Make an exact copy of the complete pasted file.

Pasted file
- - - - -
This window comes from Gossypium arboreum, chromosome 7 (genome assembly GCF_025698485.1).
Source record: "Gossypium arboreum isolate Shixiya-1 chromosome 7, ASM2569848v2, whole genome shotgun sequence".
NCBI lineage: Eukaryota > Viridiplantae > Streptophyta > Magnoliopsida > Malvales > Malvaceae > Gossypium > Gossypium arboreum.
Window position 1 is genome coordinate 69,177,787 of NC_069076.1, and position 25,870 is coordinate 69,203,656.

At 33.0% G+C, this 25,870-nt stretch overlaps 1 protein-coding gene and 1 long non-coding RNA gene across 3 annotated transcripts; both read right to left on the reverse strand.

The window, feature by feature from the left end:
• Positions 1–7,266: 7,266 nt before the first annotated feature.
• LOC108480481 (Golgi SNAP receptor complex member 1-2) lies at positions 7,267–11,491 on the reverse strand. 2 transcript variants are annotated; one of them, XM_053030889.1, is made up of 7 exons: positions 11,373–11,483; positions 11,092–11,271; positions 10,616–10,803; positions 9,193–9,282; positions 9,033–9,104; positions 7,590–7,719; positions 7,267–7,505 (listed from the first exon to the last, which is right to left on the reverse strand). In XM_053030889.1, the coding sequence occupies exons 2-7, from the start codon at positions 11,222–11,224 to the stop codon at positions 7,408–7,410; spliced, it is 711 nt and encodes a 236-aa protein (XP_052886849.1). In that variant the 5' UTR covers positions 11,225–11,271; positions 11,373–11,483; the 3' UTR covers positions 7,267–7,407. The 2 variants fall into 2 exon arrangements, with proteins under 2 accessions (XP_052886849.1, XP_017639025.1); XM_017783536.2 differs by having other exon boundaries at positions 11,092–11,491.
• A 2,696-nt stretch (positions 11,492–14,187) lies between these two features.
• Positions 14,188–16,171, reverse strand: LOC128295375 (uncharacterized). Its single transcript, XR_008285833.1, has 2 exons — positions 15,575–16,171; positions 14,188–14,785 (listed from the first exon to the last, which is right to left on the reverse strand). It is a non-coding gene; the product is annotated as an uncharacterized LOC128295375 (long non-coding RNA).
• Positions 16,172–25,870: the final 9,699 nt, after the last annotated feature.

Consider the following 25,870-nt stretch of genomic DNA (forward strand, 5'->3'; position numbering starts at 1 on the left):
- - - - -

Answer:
This window comes from Gossypium arboreum, chromosome 7 (genome assembly GCF_025698485.1).
Source record: "Gossypium arboreum isolate Shixiya-1 chromosome 7, ASM2569848v2, whole genome shotgun sequence".
NCBI lineage: Eukaryota > Viridiplantae > Streptophyta > Magnoliopsida > Malvales > Malvaceae > Gossypium > Gossypium arboreum.
Window position 1 is genome coordinate 69,177,787 of NC_069076.1, and position 25,870 is coordinate 69,203,656.

At 33.0% G+C, this 25,870-nt stretch overlaps 1 protein-coding gene and 1 long non-coding RNA gene across 3 annotated transcripts; both read right to left on the reverse strand.

The window, feature by feature from the left end:
• Positions 1–7,266: 7,266 nt before the first annotated feature.
• LOC108480481 (Golgi SNAP receptor complex member 1-2) lies at positions 7,267–11,491 on the reverse strand. 2 transcript variants are annotated; one of them, XM_053030889.1, is made up of 7 exons: positions 11,373–11,483; positions 11,092–11,271; positions 10,616–10,803; positions 9,193–9,282; positions 9,033–9,104; positions 7,590–7,719; positions 7,267–7,505 (listed from the first exon to the last, which is right to left on the reverse strand). In XM_053030889.1, the coding sequence occupies exons 2-7, from the start codon at positions 11,222–11,224 to the stop codon at positions 7,408–7,410; spliced, it is 711 nt and encodes a 236-aa protein (XP_052886849.1). In that variant the 5' UTR covers positions 11,225–11,271; positions 11,373–11,483; the 3' UTR covers positions 7,267–7,407. The 2 variants fall into 2 exon arrangements, with proteins under 2 accessions (XP_052886849.1, XP_017639025.1); XM_017783536.2 differs by having other exon boundaries at positions 11,092–11,491.
• A 2,696-nt stretch (positions 11,492–14,187) lies between these two features.
• Positions 14,188–16,171, reverse strand: LOC128295375 (uncharacterized). Its single transcript, XR_008285833.1, has 2 exons — positions 15,575–16,171; positions 14,188–14,785 (listed from the first exon to the last, which is right to left on the reverse strand). It is a non-coding gene; the product is annotated as an uncharacterized LOC128295375 (long non-coding RNA).
• Positions 16,172–25,870: the final 9,699 nt, after the last annotated feature.

Consider the following 25,870-nt stretch of genomic DNA (forward strand, 5'->3'; position numbering starts at 1 on the left):